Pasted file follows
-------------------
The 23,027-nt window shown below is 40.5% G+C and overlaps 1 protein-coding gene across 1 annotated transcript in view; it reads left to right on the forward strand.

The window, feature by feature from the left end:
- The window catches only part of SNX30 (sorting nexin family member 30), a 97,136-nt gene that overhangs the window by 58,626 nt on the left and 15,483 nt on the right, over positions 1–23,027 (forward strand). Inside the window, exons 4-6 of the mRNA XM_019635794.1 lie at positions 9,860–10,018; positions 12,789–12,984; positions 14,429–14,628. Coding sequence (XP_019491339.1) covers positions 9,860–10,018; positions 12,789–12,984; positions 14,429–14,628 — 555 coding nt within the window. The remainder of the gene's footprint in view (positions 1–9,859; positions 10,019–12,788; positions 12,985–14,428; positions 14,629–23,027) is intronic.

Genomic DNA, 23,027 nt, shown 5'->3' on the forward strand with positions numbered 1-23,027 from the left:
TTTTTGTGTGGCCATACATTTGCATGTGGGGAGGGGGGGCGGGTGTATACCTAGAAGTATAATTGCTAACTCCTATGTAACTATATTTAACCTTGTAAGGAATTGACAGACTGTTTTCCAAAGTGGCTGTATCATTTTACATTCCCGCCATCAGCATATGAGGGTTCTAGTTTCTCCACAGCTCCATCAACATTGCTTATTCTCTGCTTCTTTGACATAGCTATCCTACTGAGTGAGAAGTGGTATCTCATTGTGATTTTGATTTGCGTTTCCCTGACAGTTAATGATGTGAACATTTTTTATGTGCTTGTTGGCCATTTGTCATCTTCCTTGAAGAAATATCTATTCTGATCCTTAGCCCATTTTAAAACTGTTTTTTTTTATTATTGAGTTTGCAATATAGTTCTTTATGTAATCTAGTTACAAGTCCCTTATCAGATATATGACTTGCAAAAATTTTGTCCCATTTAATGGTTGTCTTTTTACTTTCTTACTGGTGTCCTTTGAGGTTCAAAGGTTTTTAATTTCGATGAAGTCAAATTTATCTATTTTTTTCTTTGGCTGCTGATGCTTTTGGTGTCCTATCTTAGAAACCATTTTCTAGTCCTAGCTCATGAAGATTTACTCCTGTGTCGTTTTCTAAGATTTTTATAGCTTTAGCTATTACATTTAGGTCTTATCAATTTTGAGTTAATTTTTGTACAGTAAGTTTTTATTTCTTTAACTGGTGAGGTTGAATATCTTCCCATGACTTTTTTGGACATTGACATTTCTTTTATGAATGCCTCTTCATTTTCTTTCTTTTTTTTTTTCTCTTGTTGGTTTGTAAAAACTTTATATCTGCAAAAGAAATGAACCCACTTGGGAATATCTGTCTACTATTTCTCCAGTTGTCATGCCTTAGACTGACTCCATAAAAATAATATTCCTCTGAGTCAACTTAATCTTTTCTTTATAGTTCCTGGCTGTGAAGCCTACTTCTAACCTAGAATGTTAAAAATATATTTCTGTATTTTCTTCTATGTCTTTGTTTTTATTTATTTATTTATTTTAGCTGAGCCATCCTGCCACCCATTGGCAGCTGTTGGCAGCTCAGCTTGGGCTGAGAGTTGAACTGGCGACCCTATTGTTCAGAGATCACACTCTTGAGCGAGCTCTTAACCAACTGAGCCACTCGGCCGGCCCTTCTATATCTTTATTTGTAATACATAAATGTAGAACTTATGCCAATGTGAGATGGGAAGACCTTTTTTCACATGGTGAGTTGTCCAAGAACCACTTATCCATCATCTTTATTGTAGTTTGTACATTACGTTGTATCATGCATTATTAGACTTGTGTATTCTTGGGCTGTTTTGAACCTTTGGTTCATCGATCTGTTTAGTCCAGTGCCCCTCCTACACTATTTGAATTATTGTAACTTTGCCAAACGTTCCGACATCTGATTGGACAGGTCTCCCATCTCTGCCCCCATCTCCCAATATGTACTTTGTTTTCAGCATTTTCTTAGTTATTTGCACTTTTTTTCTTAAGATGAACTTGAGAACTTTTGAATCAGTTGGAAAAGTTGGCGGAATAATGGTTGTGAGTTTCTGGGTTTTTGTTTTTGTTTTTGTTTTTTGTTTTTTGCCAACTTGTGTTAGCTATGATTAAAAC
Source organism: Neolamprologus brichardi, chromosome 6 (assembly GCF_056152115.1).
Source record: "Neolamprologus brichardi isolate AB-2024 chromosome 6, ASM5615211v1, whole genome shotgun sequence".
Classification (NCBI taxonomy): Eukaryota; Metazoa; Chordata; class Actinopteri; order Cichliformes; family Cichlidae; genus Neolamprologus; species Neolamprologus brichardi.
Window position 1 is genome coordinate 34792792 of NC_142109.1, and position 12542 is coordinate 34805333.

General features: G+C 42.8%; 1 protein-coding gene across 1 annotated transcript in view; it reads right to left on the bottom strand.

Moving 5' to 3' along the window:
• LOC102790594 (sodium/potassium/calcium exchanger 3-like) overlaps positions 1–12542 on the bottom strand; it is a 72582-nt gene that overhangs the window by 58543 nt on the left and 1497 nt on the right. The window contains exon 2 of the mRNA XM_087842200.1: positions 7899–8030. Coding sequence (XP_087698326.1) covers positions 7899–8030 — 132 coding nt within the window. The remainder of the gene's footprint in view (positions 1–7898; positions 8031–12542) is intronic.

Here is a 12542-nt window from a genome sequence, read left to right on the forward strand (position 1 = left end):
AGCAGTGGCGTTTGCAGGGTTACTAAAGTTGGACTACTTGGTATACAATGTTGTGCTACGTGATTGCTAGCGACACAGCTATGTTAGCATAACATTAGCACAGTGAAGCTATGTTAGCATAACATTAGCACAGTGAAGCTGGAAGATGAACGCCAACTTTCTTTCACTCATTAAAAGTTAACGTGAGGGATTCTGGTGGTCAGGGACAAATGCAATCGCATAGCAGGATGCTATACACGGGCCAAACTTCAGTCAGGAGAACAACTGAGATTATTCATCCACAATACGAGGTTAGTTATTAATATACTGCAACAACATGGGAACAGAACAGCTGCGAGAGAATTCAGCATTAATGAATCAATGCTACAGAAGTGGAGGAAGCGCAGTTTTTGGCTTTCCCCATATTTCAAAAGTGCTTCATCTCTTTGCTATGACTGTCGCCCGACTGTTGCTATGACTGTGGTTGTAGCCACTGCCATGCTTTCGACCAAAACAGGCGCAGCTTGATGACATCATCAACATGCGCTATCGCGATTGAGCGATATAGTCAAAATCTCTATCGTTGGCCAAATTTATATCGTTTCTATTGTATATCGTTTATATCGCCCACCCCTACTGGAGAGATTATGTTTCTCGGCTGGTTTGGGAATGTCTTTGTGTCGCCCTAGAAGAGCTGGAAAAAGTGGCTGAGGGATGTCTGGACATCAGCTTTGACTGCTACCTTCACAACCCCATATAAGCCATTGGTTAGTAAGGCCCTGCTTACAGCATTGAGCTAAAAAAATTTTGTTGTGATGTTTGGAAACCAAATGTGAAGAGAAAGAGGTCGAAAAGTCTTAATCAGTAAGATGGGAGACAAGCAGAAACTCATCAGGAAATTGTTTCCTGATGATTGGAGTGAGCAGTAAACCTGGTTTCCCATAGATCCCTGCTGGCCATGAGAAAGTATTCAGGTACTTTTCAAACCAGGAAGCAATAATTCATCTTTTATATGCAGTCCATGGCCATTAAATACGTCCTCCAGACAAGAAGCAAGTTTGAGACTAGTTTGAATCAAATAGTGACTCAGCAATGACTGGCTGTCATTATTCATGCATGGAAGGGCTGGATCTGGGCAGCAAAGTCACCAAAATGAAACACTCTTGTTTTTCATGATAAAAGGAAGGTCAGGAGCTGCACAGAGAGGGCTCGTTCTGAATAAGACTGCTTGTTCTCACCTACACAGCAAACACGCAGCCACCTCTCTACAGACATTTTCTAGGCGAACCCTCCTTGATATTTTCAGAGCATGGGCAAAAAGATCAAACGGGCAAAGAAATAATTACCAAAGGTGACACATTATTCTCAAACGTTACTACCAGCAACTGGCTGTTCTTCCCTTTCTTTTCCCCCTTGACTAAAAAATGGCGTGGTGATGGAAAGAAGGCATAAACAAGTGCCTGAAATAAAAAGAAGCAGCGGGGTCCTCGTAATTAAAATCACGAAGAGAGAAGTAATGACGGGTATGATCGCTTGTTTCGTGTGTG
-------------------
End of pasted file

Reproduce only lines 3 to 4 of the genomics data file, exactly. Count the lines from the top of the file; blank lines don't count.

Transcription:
- The window catches only part of SNX30 (sorting nexin family member 30), a 97,136-nt gene that overhangs the window by 58,626 nt on the left and 15,483 nt on the right, over positions 1–23,027 (forward strand). Inside the window, exons 4-6 of the mRNA XM_019635794.1 lie at positions 9,860–10,018; positions 12,789–12,984; positions 14,429–14,628. Coding sequence (XP_019491339.1) covers positions 9,860–10,018; positions 12,789–12,984; positions 14,429–14,628 — 555 coding nt within the window. The remainder of the gene's footprint in view (positions 1–9,859; positions 10,019–12,788; positions 12,985–14,428; positions 14,629–23,027) is intronic.

Genomic DNA, 23,027 nt, shown 5'->3' on the forward strand with positions numbered 1-23,027 from the left: